“Big Eyes” finds Burton reuniting with his “Ed Wood” screenwriters Scott Alexander and Larry Karaszewski for another oddball biopic. Amy Adams won a Golden Globe for playing Margaret Keane, a painter best known for her portraits of big-eyed waifs. Christoph Waltz costars as her husband, Walter Keane, a mediocre artist who convinces Margaret to let him take credit for her work, since no one in 1950s America would want to buy art from a “lady painter.”

Burton returned to his roots with this black-and-white, stop-motion animated adaptation of one of his earliest short films. “Frankenweenie” centers on a young boy named Victor Frankenstein (voiced by Charlie Tahan) who brings his beloved dog Sparky back to life after he passes away suddenly. But Victor can’t keep his creation a secret for too long.

Burton made his feature directing debut with this deliriously loopy big-screen adaptation of Paul Reubens’ popular Pee-wee Herman character. When the eccentric man-child’s beloved red bike is stolen in broad daylight, he sets out across the U.S. to find it, leading to the adventure of a lifetime.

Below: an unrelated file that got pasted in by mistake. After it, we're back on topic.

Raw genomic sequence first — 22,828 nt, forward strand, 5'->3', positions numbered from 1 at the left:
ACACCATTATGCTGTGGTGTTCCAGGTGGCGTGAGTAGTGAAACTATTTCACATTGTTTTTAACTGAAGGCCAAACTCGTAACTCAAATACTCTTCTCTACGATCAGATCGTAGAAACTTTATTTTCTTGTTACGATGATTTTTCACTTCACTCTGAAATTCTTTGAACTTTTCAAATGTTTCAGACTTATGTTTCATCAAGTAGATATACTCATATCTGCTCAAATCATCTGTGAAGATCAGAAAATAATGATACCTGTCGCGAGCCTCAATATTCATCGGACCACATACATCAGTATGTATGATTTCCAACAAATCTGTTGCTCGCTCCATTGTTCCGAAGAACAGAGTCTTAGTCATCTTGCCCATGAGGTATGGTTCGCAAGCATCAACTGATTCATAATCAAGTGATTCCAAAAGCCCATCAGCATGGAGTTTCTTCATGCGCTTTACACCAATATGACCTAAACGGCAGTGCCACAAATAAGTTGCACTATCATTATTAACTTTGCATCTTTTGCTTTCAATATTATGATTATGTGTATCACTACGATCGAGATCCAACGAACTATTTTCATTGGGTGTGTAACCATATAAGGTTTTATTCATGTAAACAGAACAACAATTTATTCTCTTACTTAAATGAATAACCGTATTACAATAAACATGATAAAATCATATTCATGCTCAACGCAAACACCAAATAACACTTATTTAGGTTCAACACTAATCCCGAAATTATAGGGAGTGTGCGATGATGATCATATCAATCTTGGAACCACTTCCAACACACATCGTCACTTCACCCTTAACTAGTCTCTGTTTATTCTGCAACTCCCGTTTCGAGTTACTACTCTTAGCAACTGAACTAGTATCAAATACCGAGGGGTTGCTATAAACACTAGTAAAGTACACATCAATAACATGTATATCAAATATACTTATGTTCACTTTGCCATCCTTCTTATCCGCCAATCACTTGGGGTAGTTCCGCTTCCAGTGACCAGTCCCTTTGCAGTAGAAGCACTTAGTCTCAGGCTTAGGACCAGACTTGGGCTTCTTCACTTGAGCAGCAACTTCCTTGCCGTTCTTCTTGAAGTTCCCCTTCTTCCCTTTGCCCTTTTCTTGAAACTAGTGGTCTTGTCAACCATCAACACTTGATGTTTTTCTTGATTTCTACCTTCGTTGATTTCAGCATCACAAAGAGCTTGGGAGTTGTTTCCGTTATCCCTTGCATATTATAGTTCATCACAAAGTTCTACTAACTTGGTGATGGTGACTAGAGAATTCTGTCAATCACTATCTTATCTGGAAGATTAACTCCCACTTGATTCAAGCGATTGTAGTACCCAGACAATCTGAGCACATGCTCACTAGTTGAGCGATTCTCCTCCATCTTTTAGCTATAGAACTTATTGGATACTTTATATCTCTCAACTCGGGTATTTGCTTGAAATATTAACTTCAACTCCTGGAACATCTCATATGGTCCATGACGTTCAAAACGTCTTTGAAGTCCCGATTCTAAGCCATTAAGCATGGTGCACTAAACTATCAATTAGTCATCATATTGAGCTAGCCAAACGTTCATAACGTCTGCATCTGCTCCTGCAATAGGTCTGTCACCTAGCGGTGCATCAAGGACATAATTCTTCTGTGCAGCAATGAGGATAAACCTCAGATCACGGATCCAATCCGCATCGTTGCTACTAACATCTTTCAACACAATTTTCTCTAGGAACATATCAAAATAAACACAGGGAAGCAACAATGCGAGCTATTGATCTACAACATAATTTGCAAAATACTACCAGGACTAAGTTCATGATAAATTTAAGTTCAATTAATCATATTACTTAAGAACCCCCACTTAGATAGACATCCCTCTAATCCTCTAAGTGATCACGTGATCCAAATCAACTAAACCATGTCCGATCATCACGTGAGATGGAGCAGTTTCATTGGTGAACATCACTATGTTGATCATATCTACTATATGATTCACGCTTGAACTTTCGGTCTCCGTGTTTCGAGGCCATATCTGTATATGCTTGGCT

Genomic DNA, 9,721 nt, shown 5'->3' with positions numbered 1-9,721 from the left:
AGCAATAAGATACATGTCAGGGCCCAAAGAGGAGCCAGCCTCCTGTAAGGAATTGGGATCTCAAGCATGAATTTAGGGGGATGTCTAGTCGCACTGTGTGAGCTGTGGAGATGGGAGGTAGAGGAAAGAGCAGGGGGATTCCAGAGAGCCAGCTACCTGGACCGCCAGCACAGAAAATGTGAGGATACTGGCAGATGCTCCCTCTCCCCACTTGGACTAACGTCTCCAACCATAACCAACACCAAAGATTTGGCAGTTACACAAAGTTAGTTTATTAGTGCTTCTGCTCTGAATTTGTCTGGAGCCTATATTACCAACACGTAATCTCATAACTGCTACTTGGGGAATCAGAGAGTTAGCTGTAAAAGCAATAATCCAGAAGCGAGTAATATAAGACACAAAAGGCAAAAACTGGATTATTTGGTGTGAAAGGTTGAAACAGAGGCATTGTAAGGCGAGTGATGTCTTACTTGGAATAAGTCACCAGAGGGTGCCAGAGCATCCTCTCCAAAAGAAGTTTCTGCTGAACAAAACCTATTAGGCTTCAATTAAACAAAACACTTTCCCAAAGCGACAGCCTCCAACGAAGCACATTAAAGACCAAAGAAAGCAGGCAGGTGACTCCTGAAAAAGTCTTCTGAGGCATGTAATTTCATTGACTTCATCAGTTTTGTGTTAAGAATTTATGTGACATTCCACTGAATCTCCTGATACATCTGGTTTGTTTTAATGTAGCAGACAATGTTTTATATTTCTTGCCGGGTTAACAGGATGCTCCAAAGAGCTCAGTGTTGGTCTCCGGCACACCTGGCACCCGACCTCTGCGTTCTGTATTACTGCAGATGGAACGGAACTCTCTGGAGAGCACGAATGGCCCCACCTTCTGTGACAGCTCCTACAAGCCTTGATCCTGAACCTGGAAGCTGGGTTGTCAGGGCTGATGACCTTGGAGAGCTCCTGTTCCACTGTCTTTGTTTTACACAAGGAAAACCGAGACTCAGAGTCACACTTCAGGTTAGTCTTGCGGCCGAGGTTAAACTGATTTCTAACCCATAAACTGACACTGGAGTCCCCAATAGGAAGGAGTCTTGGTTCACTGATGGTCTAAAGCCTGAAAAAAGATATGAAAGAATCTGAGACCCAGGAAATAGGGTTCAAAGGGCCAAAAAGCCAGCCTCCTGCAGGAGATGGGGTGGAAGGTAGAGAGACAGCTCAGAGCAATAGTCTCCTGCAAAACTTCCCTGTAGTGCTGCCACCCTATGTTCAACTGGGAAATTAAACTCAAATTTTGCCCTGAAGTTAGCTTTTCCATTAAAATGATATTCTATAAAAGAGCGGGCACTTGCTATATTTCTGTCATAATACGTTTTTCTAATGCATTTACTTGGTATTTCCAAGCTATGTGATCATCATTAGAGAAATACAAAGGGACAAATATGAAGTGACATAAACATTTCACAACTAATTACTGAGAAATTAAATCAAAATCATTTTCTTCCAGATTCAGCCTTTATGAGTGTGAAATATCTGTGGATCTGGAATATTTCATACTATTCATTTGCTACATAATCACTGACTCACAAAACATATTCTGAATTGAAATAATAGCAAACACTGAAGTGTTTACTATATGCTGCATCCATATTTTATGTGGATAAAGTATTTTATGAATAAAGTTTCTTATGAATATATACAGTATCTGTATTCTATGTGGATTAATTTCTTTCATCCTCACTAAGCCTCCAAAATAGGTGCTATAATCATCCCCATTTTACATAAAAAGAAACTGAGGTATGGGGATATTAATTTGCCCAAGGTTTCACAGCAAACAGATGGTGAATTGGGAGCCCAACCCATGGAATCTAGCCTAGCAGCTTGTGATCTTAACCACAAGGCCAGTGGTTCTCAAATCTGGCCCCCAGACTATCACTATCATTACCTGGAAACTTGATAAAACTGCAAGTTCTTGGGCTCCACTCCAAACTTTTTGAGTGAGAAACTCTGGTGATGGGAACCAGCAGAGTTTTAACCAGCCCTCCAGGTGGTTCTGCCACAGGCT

8. BIG FISH (2003)
“Big Fish” finds Burton dipping his toes into a more sentimental mode of filmmaking. Luckily, he loses none of his quirk when making us weep. Based on the book by Daniel Wallace, it tells the story of a young man (Billy Crudup) who returns to his Alabama home to be with his ailing father (Albert Finney), a former traveling salesman with a gift for telling tall tales.

7. CORPSE BRIDE (2005)